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Kev, my bet is that route will go flat on its face in a New York minute. Unless they up gauge the A/C in the fall to something that can handle all the stuff that northerners tend to carry. The parkas in the winter alone will cause nothing but grief for the FA's, plus all the extra goodies that they buy in the south where things tend to be alot cheaper. The suitcases go south empty, and north so full it would make a Japanese tourist blush.

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Another brilliant move. A couple of years ago they put a couple of flights a day between YVR and YEG on a Jazz RJ. With the volume of luggage the Japanese have heading to YZF the baggage hold was so full.......

they LOST peoples carry-on!

Passengers would put there carry-on on the Valet cart, the rampie would go to the baggage hold and.... it was FULL.

So the YVR rampie would take the un-tagged carry-on and promptly sent it to 'bag heaven.'

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I've been asked many times lately what I think about Air Canada's move into northern territory. I too don't think it will last more than one season for several reasons:

Ticket prices online are already higher than initially bragged about by AC. This may have be neccessitated by higher fuel costs but the travelling public won't likely see this as anything other than AC reaching deeper into their pockets before their service has even started.

Both First Air and Canadian North have made moves to match AC's pricing.

Both northern carriers offer a level of cabin service that is now unheard of domestically, at least within North America. Hot meals, complimentary non-alcoholic beverages, free wine with meals other than breakfast, cash bar, hot towels, pillows, blankets, newspapers, candies etc... The service harkens back to an earlier time in air travel and pax have grown to enjoy it. Even if AC decides to ramp up their cabin service, I don't imagine that the galley or cabin crew compliment on the CRJ lends itself to the level of service provided by Canadian North or First Air.

As pointed out earlier in the thread, baggage volume will be a HUGE issue on the Skidoo. As it is, we have ongoing problems with carry-on and to a lesser degree checked bag volume even with the 737 and it's 70's vintage spacious overhead bins. The Japanese all travel with hard sided Samsonite voluminous enough to contain a Toyota Corolla PLUS a clean pair of skivies. Northerners seem to lean towards hockey bags and Action Packers.

Both northern carriers have a long standing tradition of supporting community and sporting groups throughout the north. This has fostered a sense of loyalty amongst many northerners although not all are aware of the generosity.

Air Canada had let a contract for ground handling/ticket counter in YZF which was met with a distinct lack of interest by northern carriers and for good reason. They will now be forced to invest in infrastructure and staff that will eat into yield.

Both northern carriers haul freight with their combis to mitigate what are at times skinny passenger loads.

There are no doubt other issues at play that will make AC's expansion into the north a difficult enterprise.

I say "Fill yer boots". They'll be gone in six months.


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Guest rattler
Had A/C had any interest, they would have kept Canadi>n North. The north simply doesn't fit into their business model.

The R/J is doomed for failure.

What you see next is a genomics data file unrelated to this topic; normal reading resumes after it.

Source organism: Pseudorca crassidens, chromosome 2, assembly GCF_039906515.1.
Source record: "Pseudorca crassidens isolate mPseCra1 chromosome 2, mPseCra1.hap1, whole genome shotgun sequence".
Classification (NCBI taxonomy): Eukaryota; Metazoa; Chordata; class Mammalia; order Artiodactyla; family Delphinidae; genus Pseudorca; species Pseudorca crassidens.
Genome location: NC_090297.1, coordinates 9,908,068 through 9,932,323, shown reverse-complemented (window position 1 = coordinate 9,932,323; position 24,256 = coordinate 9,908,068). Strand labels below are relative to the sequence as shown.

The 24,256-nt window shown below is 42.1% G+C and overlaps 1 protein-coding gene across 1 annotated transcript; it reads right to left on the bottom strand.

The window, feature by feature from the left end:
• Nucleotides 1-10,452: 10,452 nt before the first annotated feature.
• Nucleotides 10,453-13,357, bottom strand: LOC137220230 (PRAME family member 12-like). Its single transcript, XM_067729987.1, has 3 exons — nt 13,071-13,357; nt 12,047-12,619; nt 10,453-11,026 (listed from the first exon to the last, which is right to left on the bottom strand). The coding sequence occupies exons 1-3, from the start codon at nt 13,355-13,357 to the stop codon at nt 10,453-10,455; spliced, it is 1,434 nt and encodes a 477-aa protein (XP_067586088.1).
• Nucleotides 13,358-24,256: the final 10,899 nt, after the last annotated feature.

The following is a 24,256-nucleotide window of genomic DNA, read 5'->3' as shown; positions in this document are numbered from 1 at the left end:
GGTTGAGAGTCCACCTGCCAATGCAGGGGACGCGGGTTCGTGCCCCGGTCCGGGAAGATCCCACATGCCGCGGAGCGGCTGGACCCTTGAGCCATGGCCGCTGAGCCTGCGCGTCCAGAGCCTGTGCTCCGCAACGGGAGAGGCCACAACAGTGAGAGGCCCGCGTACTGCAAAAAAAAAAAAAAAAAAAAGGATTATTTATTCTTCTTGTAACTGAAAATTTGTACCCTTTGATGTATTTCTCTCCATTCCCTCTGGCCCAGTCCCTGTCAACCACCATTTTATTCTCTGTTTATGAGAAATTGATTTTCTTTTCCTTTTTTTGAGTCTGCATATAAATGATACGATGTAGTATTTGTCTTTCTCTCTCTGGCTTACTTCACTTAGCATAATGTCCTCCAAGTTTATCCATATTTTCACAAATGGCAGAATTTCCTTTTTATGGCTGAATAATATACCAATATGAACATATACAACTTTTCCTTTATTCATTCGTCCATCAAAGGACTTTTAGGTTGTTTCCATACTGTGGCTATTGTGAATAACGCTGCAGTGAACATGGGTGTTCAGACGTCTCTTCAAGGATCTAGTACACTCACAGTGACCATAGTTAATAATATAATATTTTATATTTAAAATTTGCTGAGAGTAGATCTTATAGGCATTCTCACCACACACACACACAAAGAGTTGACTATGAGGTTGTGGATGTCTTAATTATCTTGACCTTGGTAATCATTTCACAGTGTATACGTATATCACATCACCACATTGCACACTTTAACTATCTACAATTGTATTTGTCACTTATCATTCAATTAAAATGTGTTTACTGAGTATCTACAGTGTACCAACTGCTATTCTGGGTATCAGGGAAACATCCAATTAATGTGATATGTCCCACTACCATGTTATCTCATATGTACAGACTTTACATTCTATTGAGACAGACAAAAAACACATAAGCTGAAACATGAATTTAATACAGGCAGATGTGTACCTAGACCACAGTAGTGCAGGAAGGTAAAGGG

The existing carriers have nothing to worry about.

Canadian North was not theirs to keep.

Canadian North is owned by NorTerra Inc. NorTerra Inc. is jointly owned by the Inuvialuit Development Corporation (IDC), representing the Inuvialuit of the Western Arctic and Nunasi Corporation, representing the Inuit of Nunavut. Together these organizations represent over 30,000 Inuit and Inuvialuit Beneficiaries throughout the north. Canadian North was sold in 1998 to NorTerra Inc.

During the 1990s, NorTerra grew using sound business principles to become one of Canada's top 500 companies. Building with corporate profits and private sector financing we diversified into southern Canada and then expanded our role as a major provider of northern infrastructure by acquiring Canadian North Airlines. Doing good business and making strategic investments have established NorTerra not only as a leader in the Arctic, but also as a major conduit to the southern business world for the people of the North.

NorTerra Group of Companies

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You are correct, I suspect that Norterra may have been happy to continue a wet-lease agreement with Air Canada. Along the same lines, as was with Canadi>n. We will never know?

Had Air Canada been remotely interested in operating in the North?

At that point in time there were only a few (i've long forgotten how many) 737 Freighters owned by Norterra.

That being said, Canadian North has turned out to be a great little operation

Edited by Johnny
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Guest rattler

Here is what they have now.

Owner name Mark Common Name Model Owner Registered Since Serial Number

1 Air Norterra Inc C-FHCP Boeing 737-2T5 2005-01-20 22024

2 Air Norterra Inc C-FTAY Fokker F.28 MK1000 2001-07-16 11084

3 Air Norterra Inc C-GCPN Boeing 737-217 2004-12-20 21717

4 Air Norterra Inc C-GDPA Boeing 737-2T2C 2001-11-26 22056

5 Air Norterra Inc C-GFPW Boeing 737-275C 2003-08-12 21294

6 Air Norterra Inc C-GJCP Boeing 737-217 2006-01-11 22728

7 Air Norterra Inc C-GKCP Boeing 737-217 2004-11-02 22729

8 Air Norterra Inc C-GNDU Boeing 737-242C 2002-02-15 22877

9 Air Norterra Inc C-GOPW Boeing 737-275C 2001-12-27 22160

10 Air Norterra Inc C-GSPW Boeing 737-275C 2001-11-23 22618

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They are pre EICAS 2000 and the HUD (1 side) was already there in mainline. Don't know about the engine upgrade though. The only route I can think of where mainline might have benefitted was Toronto-Houston.

The aircraft didn't have EGPWS either so that's another upgrade to get done (deadline is sometime this fall I believe)

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They are pre EICAS 2000 and the HUD (1 side) was already there in mainline. Don't know about the engine upgrade though. The only route I can think of where mainline might have benefitted was Toronto-Houston.

The aircraft didn't have EGPWS either so that's another upgrade to get done (deadline is sometime this fall I believe)

Where's all this avionic work gonna get done? Avmax?